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The Environmental Impact of Golfing

Out of all the various industries causing damage to the environment, golfing tends not to be the first place that people look whenever they're trying to find the reason why an issue is occurring. However, the environmental destruction that golf courses cause cannot be understated. 

I know, I know, talking about the damage that golf courses can do to the environment sounds incredibly boring, but the constant drain on resources that golf courses require in order to function is a very real and very pressing issue. 

At their core, golf courses require large swaths of land in order to provide ample space for people to play the game. This land is, on average, 150 acres in size per golf course, with an incredible number of courses even exceeding that size. Already, this is an incredible waste of space and resources that are only going to be utilized by a few people and only be maintained by a marginally larger number of employees. 

Untouched land also has to be converted into a golf course, as they would never turn old city blocks into new golfing turf. The land being turned into new golfing locales tend to be forested areas or large swaths of fields. The reason this is an issue is that golf courses require a monoculture in order to have the desired look. This means that the type of grass used throughout is uniform, compared to the diverse agricultural life that would have existed in these locations beforehand. 

The destruction of the local flora is an issue, of course, and the destruction of the local fauna goes along with it hand-in-hand. With the diverse environments being turned into a monoculture, all the local animals have nowhere to go as their habitats have been scrubbed clean and replaced with neon green grass and sand dunes meant to challenge golfers. This displacement is incredibly sad and can result in a large number of animal death that could have been prevented had their environments not been completely destroyed. [bf_image id="q7jvvy-cpmg8w-a4yp60"]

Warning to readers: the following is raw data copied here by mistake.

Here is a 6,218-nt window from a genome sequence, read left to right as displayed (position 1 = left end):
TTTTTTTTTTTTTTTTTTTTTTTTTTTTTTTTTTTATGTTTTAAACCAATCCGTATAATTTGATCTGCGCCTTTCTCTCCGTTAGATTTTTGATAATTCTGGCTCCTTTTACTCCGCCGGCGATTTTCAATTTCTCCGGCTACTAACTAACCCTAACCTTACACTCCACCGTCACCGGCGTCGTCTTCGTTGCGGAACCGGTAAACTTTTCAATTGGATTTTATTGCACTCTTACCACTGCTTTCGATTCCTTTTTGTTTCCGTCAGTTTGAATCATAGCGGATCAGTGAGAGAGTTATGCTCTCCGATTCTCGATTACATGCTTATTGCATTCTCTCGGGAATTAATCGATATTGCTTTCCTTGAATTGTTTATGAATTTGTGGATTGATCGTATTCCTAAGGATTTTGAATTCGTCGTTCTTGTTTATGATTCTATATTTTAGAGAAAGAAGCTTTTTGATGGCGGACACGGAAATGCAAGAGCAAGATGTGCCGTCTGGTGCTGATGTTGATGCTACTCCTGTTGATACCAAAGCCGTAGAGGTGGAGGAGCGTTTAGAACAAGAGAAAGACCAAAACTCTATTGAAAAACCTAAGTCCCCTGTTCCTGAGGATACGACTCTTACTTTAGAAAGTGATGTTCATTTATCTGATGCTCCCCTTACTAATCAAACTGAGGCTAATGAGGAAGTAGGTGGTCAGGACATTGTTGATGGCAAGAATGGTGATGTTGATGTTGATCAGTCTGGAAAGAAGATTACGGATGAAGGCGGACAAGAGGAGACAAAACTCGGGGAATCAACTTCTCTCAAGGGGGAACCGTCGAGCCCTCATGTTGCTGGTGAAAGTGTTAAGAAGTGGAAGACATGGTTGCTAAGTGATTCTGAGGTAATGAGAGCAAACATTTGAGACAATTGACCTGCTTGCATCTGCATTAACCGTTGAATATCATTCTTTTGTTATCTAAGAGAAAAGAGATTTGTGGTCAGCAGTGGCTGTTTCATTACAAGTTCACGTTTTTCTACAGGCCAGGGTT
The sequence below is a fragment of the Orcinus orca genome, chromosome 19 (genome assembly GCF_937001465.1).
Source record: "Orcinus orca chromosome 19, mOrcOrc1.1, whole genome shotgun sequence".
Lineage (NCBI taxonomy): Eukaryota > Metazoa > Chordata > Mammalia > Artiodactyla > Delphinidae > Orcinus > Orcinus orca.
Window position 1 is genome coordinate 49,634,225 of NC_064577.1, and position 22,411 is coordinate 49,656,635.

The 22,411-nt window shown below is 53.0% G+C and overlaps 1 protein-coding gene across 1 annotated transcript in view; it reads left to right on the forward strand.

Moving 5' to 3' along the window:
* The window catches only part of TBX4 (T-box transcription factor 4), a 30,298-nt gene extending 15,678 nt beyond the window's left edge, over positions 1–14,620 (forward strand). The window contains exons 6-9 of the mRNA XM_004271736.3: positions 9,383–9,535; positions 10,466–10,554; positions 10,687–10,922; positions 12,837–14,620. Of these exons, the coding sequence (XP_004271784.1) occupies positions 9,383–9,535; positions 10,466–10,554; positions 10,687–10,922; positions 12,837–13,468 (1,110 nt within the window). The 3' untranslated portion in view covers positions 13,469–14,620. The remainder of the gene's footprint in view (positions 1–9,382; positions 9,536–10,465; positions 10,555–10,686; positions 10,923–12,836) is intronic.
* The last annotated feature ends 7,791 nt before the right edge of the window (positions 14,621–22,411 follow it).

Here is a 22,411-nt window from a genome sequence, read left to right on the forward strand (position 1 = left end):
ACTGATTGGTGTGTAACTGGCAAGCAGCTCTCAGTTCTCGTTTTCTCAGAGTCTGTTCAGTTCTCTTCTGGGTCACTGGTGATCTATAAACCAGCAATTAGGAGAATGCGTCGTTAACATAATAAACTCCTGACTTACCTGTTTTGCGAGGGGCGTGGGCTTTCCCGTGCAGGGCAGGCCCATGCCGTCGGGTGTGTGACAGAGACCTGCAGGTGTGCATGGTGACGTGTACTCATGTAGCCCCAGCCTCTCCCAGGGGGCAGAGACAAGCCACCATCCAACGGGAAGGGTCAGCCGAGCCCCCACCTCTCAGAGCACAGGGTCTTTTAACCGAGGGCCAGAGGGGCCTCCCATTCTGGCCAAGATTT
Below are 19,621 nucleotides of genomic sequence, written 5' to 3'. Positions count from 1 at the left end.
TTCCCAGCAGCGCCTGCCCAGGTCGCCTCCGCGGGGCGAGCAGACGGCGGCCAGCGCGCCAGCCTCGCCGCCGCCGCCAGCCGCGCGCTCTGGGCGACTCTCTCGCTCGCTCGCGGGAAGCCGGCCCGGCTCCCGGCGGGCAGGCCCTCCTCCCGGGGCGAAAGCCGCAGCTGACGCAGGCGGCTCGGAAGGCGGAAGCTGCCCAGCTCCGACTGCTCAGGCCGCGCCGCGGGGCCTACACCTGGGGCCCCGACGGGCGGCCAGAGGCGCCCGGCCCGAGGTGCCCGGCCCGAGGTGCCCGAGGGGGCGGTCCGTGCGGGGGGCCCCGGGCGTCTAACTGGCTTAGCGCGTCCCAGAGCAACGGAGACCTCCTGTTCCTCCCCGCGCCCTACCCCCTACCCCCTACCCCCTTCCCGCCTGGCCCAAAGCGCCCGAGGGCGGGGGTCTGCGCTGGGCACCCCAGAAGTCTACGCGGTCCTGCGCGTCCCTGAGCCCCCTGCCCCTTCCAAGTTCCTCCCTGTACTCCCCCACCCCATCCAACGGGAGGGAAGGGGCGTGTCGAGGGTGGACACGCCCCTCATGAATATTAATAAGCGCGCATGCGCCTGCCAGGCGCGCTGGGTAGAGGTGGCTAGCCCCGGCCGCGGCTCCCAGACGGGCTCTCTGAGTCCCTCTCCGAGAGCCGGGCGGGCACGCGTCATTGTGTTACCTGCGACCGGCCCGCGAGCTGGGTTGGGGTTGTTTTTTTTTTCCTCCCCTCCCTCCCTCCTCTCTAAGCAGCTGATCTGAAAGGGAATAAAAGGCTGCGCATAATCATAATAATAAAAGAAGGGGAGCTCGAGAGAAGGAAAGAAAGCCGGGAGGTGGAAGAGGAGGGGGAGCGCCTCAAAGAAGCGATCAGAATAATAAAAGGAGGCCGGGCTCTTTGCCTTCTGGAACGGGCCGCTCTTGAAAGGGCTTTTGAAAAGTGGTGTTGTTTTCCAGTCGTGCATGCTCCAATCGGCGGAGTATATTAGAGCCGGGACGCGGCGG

Even if the local animals could continue to live on the golf course, they would still face struggles simply due to the number of pesticides and herbicides that golf courses utilize in a day. It was such a problem that there was even a controversy a few decades ago pertaining to the high rate of cancer that is found in frequent golfers and golf course caretakers.

This usage of chemicals combined with no large trees or locations of brush that are able to catch the run-off from rain can result in these pesticides and herbicides being spread far and wide as there simply aren't enough places where they can be reabsorbed. 

While on the topic of rain, we should touch on the usage of water in golf courses because it shows just how incredibly wasteful these locations are. Golf courses in the U.S. alone utilize 2.08 billion gallons of water per day in order to irrigate their locations and get that perfectly uniform bright green look for their grass. To be brutally honest, I believe this drain on water is evil when taking into consideration the number of people around the world who cannot even get fresh water to drink. 

There is no justification, in my mind, for a leisure activity utilized by such a low percentage of the population to be able to pull that many resources and take up that much space. It simply feels wrong.  

Golf courses are an incredible drain on local resources and damage the environments that they are put into, and sadly, it cannot be said that they're a small issue. There are roughly 16,000 golf courses in America alone, and this number is frankly mind-blowing to consider. 

So, please, the next time you discuss environmental issues and the way in which certain industries utilize more than their fair share of resources, consider mentioning the golfing industry and the way in which they over-utilize finite resources. 

Mikaela is a current student of Virginia Commonwealth University.
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